SARATOGA SPRINGS, New York – Forty-nine days had passed since Tiz the Law won the Belmont Stakes, the first major U.S. sporting event contested after the pandemic struck. That day in late June had seemed surreal to the point of dystopian – a traditional contest changed in structure and shifted from its customary place on the sports calendar, a hulking grandstand left empty and noiseless, a palpable sense of uncertainty hanging in the air. Late in the afternoon, Tiz the Law rolled past the Belmont finish line, a comfortable winner of the first leg of a pretzeled Triple Crown that won’t conclude until early October. The race happened, but sports and life were far from normal.
Saturday came the 151st running of the Travers at Saratoga Race Course, an ancient, leafy cathedral of American racing with a tradition that dates to more than a year before the end of the Civil War and six years before Princeton and Rutgers played the first college football game. It has long been called the Midsummer Derby, but now, who knows? The seasons have become hopelessly blurred, days melting into each other. The real Derby, the one in Kentucky, is four weeks from now, on Sept. 5, a Late Summer Derby.
But in those 49 days, much in the sports world has changed. Odd scenes of sporting events contested in silent bubbles (or near bubbles) have become commonplace: the NBA in Orlando, the NHL in Edmonton and Toronto, golf everywhere. The pervasive strangeness that was so discomforting on Belmont Day has been swiftly baked into America’s consumption of sports in a pandemic. What this says about our culture is likely to be left to historians.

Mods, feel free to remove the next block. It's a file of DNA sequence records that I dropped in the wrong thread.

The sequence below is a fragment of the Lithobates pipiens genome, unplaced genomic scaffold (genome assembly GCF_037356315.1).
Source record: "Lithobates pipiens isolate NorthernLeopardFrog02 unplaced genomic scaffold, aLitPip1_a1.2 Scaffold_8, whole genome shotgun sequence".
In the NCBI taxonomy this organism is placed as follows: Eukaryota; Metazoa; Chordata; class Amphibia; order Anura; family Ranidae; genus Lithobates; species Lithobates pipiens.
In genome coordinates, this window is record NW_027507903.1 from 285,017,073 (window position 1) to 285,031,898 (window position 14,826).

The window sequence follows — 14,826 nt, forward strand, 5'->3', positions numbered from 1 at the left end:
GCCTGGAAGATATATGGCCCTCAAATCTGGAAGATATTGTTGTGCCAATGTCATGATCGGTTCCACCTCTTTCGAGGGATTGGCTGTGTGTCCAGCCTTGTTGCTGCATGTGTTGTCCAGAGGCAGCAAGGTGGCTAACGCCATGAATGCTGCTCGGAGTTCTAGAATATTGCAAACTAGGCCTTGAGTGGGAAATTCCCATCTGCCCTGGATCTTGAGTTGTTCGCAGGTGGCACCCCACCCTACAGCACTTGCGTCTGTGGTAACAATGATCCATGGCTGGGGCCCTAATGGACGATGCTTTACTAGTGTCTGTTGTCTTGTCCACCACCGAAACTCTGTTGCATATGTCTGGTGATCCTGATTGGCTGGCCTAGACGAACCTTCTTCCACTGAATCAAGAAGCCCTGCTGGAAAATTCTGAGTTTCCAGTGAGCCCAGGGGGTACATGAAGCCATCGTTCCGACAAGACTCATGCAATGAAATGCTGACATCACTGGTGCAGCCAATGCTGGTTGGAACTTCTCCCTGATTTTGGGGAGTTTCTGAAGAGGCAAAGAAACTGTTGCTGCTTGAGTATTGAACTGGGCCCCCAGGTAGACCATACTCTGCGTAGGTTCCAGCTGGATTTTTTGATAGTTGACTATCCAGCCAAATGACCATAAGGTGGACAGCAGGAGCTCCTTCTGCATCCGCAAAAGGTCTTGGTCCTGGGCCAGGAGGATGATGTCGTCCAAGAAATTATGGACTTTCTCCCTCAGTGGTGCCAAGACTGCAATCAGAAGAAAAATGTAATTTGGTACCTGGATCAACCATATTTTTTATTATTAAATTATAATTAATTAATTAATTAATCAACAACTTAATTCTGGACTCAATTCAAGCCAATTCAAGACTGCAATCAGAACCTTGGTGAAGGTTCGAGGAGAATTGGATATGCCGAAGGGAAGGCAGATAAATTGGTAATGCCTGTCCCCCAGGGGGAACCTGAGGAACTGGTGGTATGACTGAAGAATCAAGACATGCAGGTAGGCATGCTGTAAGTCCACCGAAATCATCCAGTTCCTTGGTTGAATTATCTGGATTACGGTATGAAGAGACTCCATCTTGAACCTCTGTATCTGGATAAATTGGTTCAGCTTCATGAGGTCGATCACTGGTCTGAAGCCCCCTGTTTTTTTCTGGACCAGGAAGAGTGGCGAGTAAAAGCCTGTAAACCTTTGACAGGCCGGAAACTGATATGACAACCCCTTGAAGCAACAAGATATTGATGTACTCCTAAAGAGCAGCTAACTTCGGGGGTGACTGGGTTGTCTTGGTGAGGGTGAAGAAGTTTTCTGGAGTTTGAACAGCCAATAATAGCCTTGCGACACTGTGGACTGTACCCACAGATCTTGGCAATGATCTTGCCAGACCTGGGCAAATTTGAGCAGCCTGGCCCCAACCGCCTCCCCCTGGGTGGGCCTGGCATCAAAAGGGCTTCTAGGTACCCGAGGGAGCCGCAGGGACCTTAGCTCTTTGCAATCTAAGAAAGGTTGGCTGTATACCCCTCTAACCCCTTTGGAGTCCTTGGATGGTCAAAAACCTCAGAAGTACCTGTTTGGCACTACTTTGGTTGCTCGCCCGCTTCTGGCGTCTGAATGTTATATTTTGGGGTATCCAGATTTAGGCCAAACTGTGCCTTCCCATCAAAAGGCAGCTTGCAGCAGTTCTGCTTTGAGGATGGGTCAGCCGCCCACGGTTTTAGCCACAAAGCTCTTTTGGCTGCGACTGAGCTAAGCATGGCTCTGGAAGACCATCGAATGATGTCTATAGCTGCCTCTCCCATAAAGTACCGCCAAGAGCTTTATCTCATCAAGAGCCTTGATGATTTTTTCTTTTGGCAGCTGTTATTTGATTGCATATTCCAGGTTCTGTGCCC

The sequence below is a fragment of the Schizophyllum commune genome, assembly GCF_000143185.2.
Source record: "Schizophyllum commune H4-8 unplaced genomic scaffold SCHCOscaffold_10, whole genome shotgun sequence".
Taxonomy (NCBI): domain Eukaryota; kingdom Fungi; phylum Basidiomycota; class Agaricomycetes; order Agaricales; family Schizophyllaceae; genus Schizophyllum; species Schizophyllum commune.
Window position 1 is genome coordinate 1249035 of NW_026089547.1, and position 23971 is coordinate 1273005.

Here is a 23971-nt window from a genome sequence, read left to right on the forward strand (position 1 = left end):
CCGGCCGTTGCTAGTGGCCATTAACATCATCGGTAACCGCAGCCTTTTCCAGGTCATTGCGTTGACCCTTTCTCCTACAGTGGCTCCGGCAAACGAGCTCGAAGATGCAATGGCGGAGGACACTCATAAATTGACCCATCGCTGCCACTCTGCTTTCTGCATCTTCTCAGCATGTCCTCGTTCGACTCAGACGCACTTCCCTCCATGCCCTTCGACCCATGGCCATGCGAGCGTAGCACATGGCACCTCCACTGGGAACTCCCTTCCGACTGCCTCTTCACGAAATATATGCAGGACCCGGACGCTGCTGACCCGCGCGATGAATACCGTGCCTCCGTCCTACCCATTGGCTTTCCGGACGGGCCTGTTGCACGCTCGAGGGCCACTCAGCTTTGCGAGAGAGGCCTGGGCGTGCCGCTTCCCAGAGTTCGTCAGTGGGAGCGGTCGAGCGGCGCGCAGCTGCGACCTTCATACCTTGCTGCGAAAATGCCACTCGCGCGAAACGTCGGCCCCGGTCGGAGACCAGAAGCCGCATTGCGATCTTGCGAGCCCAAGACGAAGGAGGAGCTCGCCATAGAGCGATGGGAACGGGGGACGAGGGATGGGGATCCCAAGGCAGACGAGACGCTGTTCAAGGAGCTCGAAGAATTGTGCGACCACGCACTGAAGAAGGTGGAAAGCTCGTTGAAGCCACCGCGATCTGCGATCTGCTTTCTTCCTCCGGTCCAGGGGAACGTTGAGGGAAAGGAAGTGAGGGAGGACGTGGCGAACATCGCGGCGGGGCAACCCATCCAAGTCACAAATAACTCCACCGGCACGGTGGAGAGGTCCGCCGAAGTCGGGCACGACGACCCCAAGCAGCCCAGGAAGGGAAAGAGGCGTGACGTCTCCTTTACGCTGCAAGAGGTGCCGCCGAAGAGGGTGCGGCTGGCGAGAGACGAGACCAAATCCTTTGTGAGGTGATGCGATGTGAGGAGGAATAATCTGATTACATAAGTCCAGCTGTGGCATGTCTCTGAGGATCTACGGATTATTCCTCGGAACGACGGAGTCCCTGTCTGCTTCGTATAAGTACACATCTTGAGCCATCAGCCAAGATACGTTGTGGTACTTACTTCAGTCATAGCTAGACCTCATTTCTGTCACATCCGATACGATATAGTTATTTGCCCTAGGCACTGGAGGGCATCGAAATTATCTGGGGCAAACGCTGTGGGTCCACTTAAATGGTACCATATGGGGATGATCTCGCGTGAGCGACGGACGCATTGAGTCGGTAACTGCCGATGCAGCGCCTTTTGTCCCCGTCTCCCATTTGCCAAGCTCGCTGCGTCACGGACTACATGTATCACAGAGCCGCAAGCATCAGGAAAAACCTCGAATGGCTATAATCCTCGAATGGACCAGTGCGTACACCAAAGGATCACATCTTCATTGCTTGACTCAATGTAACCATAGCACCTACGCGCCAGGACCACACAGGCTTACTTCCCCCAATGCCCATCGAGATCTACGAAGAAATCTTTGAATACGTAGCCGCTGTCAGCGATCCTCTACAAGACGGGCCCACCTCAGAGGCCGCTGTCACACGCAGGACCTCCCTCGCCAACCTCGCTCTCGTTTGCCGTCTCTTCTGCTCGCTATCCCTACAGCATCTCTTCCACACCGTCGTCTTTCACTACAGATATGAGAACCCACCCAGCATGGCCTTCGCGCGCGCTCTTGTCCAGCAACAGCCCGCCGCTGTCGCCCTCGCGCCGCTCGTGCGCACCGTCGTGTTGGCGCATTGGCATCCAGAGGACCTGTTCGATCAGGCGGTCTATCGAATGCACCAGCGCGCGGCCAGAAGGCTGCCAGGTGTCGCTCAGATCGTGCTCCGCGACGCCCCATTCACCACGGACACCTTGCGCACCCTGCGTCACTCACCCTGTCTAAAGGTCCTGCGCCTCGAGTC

Yet, the broader world in which sports exist also remains stubbornly and tragically unchanged. On June 20, the day of the Belmont Stakes, 692 Americans were reported to have died of Covid-19, the illness that results from the novel coronavirus. Yesterday, 1,088 Americans were reported to have died from that disease. In those 49 days, the death toll in this country has risen from approximately 120,000 to nearly 160,000, depending on which count is used. Major college football continues to wrestle with the moral, ethical and medical barriers to conducting a season; the NFL is working endlessly to play outside a bubble, which has proven troublesome for Major League Baseball.
The Travers took place in a facility that awakens to a very special kind of life every July and August, but which was closed to spectators (although, a bit uncomfortably, not entirely closed; keep reading). I am writing this story at a dinner table converted to a press workspace in an open air restaurant called the Turf Terrace on the third floor of Saratoga’s clubhouse. People with names like Vanderbilt and Whitney have sat here on Travers Day. But not on this Travers Day.
Another race happened, but sports and life are still far from normal.